Architectures guide logistics overhaul

'The department has spent billions of dollars trying to improve the logistics systems since the first Persian Gulf War. Much has improved, but ... the services still have stovepiped systems,' said Joel Hefley (R-Colo.) at a hearing on military readiness.

Henrik G. de Gyor

Logistics hits and misses in Iraq

Military forces in Iraq are using 21st century systems for fighting, but have often found themselves operating in a mid-20th-century logistics structure.

Army Lt. Gen. Claude V. Christianson, deputy chief of staff for logistics, said that during Operation Iraqi Freedom ground forces were constantly on the move, covering hundreds of miles of harsh territory. Logisticians, often using disparate supply chain systems, struggled to keep up.

Troops desperate for supplies used outdated logistics procedures and old equipment as they made their way across the country, Christianson said.

'Today, we fight on a battlefield that is characterized by widely dispersed operations'islands of combat separated by tenuous, unsecured lines of communications,' he said. 'Gone is a battlefield with clear lines of distinction between enemy and friendly territory or forces. Today's battlefield presents new and difficult challenges for logisticians.'

Military brass discussed logistics concerns recently at a hearing of the House Armed Services Subcommittee on Readiness.

'The department has spent billions of dollars trying to improve the logistics systems since the first Persian Gulf War,' said Rep. Joel Hefley (R-Colo.), chairman of the subcommittee. 'Much has improved, but ... the services still have stovepiped systems.'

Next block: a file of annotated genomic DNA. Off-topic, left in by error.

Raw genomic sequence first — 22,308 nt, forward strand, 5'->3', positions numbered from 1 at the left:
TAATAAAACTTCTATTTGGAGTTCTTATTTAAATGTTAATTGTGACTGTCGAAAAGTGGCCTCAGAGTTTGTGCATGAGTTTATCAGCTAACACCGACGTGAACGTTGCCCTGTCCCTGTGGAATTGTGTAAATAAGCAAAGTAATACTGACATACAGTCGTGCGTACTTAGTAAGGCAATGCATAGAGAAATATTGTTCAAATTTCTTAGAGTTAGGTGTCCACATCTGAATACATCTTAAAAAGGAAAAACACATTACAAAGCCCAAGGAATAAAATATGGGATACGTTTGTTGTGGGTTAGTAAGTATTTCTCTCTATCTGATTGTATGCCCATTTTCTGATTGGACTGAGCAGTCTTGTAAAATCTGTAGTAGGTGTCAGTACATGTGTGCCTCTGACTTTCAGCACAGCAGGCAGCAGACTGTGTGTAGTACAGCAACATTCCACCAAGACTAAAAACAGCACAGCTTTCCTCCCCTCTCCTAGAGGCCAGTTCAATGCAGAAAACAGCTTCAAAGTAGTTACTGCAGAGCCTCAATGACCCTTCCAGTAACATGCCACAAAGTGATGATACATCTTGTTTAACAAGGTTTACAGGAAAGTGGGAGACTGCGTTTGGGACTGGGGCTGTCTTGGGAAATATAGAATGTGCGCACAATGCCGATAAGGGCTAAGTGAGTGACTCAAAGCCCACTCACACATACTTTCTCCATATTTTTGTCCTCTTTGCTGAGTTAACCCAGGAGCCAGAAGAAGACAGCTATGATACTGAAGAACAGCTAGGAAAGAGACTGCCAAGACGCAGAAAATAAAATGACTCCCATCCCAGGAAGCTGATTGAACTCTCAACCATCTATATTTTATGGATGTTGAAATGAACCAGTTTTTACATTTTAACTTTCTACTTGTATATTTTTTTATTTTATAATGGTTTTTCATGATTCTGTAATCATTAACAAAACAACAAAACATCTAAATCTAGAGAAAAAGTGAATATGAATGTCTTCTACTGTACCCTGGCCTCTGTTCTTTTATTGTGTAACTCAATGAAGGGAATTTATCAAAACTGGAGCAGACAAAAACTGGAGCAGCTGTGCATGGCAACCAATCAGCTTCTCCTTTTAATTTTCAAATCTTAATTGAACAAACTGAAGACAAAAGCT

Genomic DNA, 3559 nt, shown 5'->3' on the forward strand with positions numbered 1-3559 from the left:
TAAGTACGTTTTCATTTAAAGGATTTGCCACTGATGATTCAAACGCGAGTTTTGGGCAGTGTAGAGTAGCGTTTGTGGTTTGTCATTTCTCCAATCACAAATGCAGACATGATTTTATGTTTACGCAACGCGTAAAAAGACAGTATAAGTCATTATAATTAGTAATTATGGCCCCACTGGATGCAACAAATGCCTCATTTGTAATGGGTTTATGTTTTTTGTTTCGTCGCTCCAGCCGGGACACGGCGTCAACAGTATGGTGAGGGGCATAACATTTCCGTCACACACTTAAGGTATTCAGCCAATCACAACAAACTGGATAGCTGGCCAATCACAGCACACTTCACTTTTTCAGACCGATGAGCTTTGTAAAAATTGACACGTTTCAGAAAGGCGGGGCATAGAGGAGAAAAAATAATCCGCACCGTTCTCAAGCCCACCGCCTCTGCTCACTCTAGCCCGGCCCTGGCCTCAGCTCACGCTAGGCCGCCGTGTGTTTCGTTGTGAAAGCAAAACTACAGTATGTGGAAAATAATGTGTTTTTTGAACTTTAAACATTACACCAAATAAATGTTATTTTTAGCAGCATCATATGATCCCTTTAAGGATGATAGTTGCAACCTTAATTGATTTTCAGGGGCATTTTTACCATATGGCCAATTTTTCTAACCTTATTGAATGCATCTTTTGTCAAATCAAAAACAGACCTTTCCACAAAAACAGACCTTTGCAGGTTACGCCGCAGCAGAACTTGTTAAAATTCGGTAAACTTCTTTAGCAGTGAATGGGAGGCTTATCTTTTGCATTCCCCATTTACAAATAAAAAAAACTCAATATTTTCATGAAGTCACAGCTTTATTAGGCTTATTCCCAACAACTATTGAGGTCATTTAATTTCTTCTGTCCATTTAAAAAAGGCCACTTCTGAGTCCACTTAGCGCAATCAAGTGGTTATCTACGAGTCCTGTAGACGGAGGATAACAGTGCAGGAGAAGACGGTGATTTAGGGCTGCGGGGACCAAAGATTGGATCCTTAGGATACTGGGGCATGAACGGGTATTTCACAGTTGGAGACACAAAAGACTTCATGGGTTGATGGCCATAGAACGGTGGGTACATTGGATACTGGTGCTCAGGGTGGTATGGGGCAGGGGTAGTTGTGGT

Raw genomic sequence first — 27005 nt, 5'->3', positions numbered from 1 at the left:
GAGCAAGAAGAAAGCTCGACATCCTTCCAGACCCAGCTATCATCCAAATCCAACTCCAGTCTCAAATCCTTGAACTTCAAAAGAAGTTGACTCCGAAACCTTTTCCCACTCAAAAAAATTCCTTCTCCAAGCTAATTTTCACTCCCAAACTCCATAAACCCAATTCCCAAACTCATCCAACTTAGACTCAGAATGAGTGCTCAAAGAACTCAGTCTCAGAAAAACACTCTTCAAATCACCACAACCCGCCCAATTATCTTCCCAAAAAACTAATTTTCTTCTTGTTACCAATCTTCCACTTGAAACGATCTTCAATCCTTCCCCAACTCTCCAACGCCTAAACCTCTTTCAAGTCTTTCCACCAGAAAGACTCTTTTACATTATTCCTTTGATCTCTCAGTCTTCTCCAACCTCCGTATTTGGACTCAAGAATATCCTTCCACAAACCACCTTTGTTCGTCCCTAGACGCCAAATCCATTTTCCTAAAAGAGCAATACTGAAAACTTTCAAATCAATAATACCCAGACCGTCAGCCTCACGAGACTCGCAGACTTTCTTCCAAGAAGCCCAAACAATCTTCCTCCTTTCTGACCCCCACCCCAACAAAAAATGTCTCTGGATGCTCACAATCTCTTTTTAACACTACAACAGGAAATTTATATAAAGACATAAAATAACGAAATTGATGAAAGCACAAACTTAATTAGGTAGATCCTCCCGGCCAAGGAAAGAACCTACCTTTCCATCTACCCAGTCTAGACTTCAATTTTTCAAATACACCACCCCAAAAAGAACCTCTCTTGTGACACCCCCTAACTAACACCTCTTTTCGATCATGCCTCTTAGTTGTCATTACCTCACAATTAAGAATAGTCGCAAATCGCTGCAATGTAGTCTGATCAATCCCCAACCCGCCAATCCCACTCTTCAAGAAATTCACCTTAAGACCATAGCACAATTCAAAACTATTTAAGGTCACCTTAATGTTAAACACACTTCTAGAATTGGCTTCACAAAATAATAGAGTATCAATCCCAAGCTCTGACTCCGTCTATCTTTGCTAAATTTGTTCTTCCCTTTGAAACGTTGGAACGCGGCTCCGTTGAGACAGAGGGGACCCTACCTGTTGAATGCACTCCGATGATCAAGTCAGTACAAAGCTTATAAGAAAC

Christianson said the Army has faced a variety of problems in Iraq, such as:
  • A backlog of cargo pallets and shipping containers at points along the distribution system

  • A discrepancy of $1.2 billion in materiel shipped versus materiel acknowledged by Army logistics systems as received

  • Duplication of requisitions

  • Insufficient security for supplies.

Christianson said the Army addressed its problems last December in a white paper, 'Delivering Materiel Readiness to the Army.' The paper serves as the basis for efforts to fix the problems and will help officials prioritize resources.

Causes for logistics problems include:
  • Inadequate connectivity

  • A disjointed distribution system

  • Lack of organization in running distribution operations.


Vice Adm. Keith W. Lippert, director of the Defense Logistics Agency, said he saw plenty of logistics successes in Iraq, which he credited to early planning, adopting lessons learned from previous conflicts and keeping a stockpile of high-demand items.

But, 'in some cases, actual demands for items exceeded projections,' he said.

Marine Corps Brig. Gen. Edward G. Usher III, director of logistics plans, policies and strategic mobility, said the biggest challenge Marines faced was the inability to see what was in the logistics pipeline as supplies made their way to troops on the front lines.

Another challenge, Usher said, was incompatible supply and warehousing information systems.
Some units have begun using radio-frequency identification tags on items to give troops more visibility of supplies in distribution.

In addition to such basic efforts, the Defense Department is working on a high-level project to improve supply chain operations. The Office of Force Transformation is testing a logistics prototype aimed at better tracking the movement of supplies on the battlefield.

The Sense and Respond Logistics Concept is a framework being developed by OFT with lead contractor Synergy Corp. of Fort Lauderdale, Fla., that will involve sophisticated IT networks, sensors, automatic demand signals and policy changes.

DOD plans to test the system during military exercises later this year, said Navy Capt. Linda Lewandowski, a DOD transformation strategist.

Under the two-year, roughly $2 million contract, Synergy is building and testing the prototype using an Oracle database and middleware, and portal technology from Tibco Software Inc. of Palo Alto, Calif. The system will run under Microsoft Windows XP and Unix.


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